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Concrete In Australia : March 2012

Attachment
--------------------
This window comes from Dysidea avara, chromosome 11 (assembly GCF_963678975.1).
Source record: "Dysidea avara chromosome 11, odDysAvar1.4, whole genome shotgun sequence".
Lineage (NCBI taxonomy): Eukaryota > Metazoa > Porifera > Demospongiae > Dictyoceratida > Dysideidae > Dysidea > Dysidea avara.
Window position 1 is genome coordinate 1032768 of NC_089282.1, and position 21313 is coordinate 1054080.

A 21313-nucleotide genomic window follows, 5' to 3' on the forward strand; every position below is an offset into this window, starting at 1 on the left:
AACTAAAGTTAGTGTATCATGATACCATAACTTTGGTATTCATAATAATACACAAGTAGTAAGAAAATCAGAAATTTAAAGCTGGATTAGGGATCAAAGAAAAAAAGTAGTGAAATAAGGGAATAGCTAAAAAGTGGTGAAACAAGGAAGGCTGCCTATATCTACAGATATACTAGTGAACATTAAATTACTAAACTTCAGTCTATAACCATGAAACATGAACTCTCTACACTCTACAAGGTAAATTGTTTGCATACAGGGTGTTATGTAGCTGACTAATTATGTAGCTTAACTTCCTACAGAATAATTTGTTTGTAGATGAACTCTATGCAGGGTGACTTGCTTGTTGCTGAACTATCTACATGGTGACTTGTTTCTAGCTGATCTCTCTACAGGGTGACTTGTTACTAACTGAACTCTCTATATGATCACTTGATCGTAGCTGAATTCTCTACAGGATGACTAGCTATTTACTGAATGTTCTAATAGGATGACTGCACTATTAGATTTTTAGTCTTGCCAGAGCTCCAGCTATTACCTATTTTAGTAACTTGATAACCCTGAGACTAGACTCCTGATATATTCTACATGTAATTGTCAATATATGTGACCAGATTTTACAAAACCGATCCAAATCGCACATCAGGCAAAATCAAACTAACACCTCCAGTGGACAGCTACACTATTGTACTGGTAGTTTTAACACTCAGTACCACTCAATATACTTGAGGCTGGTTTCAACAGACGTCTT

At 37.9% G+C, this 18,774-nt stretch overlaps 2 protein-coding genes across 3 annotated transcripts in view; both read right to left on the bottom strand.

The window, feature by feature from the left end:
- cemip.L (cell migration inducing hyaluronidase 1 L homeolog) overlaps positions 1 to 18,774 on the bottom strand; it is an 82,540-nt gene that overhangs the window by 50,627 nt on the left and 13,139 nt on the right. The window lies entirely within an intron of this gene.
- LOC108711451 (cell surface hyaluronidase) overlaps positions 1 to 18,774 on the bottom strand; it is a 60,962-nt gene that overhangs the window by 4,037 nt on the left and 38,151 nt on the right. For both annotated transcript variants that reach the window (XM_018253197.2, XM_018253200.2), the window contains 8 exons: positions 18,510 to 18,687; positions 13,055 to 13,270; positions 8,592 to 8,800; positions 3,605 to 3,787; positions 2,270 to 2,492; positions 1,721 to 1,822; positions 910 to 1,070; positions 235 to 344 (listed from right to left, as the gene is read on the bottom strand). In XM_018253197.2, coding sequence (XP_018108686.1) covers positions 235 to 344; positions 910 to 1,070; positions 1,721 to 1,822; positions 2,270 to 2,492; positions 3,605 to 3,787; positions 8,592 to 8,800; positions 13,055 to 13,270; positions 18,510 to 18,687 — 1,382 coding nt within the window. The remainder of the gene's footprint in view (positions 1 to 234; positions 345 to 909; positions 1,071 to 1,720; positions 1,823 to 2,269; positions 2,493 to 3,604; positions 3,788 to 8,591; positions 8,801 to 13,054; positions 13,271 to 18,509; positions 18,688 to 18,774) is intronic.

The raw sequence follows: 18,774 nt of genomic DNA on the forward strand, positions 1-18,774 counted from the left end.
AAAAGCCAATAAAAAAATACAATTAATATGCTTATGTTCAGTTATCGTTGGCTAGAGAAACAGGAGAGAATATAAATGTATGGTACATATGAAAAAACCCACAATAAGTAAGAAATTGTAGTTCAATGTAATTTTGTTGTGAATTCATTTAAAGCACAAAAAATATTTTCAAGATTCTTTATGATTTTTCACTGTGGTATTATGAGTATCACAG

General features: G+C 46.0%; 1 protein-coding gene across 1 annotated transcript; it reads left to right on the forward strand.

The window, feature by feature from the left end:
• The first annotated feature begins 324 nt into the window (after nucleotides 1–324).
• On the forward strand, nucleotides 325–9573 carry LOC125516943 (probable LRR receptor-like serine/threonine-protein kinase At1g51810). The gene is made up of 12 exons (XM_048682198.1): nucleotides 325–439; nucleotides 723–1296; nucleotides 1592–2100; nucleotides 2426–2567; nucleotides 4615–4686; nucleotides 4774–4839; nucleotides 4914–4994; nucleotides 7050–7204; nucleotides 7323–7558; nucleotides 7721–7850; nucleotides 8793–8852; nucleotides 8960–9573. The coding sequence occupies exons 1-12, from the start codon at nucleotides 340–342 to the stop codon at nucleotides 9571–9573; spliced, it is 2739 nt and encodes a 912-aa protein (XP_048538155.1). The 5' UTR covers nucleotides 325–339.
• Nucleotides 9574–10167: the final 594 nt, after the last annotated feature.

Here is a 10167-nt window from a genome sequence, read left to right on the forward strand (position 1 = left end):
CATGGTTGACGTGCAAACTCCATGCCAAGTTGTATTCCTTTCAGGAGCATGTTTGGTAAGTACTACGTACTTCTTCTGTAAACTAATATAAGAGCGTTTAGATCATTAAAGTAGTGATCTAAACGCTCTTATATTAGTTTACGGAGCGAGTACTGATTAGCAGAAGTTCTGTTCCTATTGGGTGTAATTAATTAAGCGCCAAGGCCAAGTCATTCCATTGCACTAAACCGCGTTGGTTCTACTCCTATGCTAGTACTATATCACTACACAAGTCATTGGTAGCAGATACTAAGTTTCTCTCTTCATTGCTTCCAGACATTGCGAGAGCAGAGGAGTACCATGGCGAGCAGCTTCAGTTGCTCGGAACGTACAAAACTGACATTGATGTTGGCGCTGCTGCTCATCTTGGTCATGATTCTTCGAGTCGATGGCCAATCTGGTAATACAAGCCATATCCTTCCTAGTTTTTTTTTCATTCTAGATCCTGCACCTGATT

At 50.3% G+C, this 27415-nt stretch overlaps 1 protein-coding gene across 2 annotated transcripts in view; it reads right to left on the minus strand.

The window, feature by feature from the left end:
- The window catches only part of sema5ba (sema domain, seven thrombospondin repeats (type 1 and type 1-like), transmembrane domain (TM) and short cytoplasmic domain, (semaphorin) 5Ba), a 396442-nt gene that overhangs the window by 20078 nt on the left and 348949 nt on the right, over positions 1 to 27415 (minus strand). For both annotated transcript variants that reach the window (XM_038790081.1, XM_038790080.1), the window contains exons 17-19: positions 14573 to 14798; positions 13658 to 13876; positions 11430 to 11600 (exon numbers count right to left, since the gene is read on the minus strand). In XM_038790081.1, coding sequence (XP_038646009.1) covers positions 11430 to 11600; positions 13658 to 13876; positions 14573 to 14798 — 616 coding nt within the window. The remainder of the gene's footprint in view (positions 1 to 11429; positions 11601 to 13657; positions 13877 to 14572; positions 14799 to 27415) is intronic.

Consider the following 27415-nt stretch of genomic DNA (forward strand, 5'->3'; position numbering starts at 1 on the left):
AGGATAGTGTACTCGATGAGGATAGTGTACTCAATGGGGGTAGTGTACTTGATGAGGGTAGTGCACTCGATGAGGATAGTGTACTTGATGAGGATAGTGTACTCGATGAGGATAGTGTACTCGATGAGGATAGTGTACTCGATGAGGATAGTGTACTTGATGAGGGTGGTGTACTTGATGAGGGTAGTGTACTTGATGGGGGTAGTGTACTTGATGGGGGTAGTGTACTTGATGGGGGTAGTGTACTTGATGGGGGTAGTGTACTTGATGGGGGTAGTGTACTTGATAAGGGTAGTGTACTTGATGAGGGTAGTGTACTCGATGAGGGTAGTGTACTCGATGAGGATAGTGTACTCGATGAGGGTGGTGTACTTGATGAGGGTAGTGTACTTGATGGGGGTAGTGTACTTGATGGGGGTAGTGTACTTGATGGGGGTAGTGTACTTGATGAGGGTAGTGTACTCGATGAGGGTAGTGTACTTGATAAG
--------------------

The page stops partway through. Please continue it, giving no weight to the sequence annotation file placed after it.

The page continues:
Concrete in Australia Vol 38 No 1 27 1.0 DRIVERS OF LIMESTONE ADDITION To reduce energy consumption and greenhouse gas emissions, the cement industry both nationally and internationally is actively developing cements containing increased mineral additions. e body of scientific evidence on the benefits of mineral additions is significant. Yet, general penetration of these products has often been delayed through national standards restricting their use and consumer mistrust of performance of the final product. A major factor causing delay is the need to gain sufficient field evidence on concrete performance with materials outside existing standard mix designs and acceptance of liability should trial products fail. Mineral additions commonly accepted in worldwide standards include ground blast furnace slag, fly ash, pozzolans and limestone. Limestone is generally considered to be the poorest potential performer of the available suite of mineral additions and as such considerable effort is focused on developing portland-limestone cements that achieve the current general purpose portland cement performance. Considerable success has been achieved and portland-limestone cement is increasingly specified for general application around the world. 1.1 Green Building requirements Major construction projects and changes to building codes increasingly focus on building energy efficiency and "green" building materials. One such initiative is that of GreenstarTM, a program promoted by the Green Building Council of Australia who claim four million square metres of green-star certified space in Australia (Green Building Council, 2011). e system is points based: one point is scored for a 30% reduction in Portland cement, two points for a 40% reduction in Portland cement. Use of Portland-limestone cement can assist with achieving the reductions in general purpose Portland cement required to score points for the structure. 1.2 Product sustainability drivers Manufacture of Portland clinker and cement requires the expenditure of large quantities of energy. Typically the energy for a clinker kiln is in the form of combustible fuels, in the cement grinding process this is generally as electrical energy. Reduction in Portland clinker requirements through use of limestone results in two CO2 reduction mechanisms which lead to a more CO2 efficient cement: a) less CO2 is produced through the conversion of limestone to calcined lime and b) less CO2 is produced from the burning of fossil fuels to produce the same ultimate volume of Portland-limestone cement. From a cement milling perspective, while Portland-limestone cement needs to be ground finer to achieve equivalent performance the limestone component has a lower grinding energy requirement. Using the data in Figure 1 and assuming a move from the current 5% limestone addition rate at 400 m2/kg to 10% limestone addition rate at 450 m2/kg -- the change in total grinding energy is an increase of 22%. is is likely to be an over-estimation as the limestone will grind preferentially. In a limestone only system the energy change is 7%, the real value will logically fall between the two calculated figures. Other investigators have found "the replacement of about 15% by mass of the clinker by limestone reduces total CO2 emissions on average by 12% (Schmidt et al, 2010)", after Tennis et al, 2011. From a CO2 emission perspective, Portland- limestone cement is a positive step forward for the industry and the environment. 1.3 Durability perspective Generally cements in the mid 1900s were not as fine and did not contain as high a tricalcium silicate level as today s cement. While the current drive toward finer and faster reacting cement has been a boon for the contracting industry in the area of formwork stripping times and early strengths, these benefits have not been counterbalanced by impacts on the durability of the final concrete. Wischers records that in England in the 1960s a 35 MPa concrete would be made using 350 kg of cement and a water to cement ratio of 0.45 (Wischers, 1984). Fastforward to 1985 and Elevated limestone mineral addition impacts on laboratory and field concrete performance Martyn Compton -- QA and Technical Services Manager, Cockburn Cement Jason Chandler -- Technical Supervisor, Boral Concrete As part of initiatives to reduce carbon emissions, limestone mineral addition levels were increased to 7.5% in AS3972 on 22 October 2010. As part of the standard agreement process, a working group was established to determine if there was scope for further increase in limestone mineral addition level without impacting general purpose cement performance. is paper presents data from initial production scale trials of 10% and 12.5% limestone addition cement and provides field data experience with 7.5% limestone addition cement in the Sydney market. Strength and set time performance data shows equivalent performance is attainable at 10% limestone replacement, provided appropriate fineness adjustments are made by the cement manufacturer.